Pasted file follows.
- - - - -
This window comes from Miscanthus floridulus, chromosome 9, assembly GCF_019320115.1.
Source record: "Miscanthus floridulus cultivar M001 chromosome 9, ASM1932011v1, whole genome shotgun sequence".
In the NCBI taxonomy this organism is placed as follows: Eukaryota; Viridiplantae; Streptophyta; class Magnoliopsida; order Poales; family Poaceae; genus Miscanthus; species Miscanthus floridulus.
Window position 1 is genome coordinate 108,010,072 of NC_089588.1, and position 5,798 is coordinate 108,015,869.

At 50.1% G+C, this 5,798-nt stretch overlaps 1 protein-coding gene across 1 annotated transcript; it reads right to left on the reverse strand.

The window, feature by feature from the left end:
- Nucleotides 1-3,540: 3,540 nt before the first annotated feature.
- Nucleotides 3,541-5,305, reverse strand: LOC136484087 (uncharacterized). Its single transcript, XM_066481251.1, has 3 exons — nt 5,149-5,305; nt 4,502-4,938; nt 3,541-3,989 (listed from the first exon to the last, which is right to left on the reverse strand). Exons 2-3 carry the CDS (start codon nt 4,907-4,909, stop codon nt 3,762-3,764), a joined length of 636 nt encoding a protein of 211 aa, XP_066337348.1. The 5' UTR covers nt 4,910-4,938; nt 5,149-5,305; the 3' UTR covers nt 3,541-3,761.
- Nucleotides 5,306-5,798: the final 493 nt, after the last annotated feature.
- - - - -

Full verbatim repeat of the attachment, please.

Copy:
This window comes from Miscanthus floridulus, chromosome 9, assembly GCF_019320115.1.
Source record: "Miscanthus floridulus cultivar M001 chromosome 9, ASM1932011v1, whole genome shotgun sequence".
In the NCBI taxonomy this organism is placed as follows: Eukaryota; Viridiplantae; Streptophyta; class Magnoliopsida; order Poales; family Poaceae; genus Miscanthus; species Miscanthus floridulus.
Window position 1 is genome coordinate 108,010,072 of NC_089588.1, and position 5,798 is coordinate 108,015,869.

At 50.1% G+C, this 5,798-nt stretch overlaps 1 protein-coding gene across 1 annotated transcript; it reads right to left on the reverse strand.

The window, feature by feature from the left end:
- Nucleotides 1-3,540: 3,540 nt before the first annotated feature.
- Nucleotides 3,541-5,305, reverse strand: LOC136484087 (uncharacterized). Its single transcript, XM_066481251.1, has 3 exons — nt 5,149-5,305; nt 4,502-4,938; nt 3,541-3,989 (listed from the first exon to the last, which is right to left on the reverse strand). Exons 2-3 carry the CDS (start codon nt 4,907-4,909, stop codon nt 3,762-3,764), a joined length of 636 nt encoding a protein of 211 aa, XP_066337348.1. The 5' UTR covers nt 4,910-4,938; nt 5,149-5,305; the 3' UTR covers nt 3,541-3,761.
- Nucleotides 5,306-5,798: the final 493 nt, after the last annotated feature.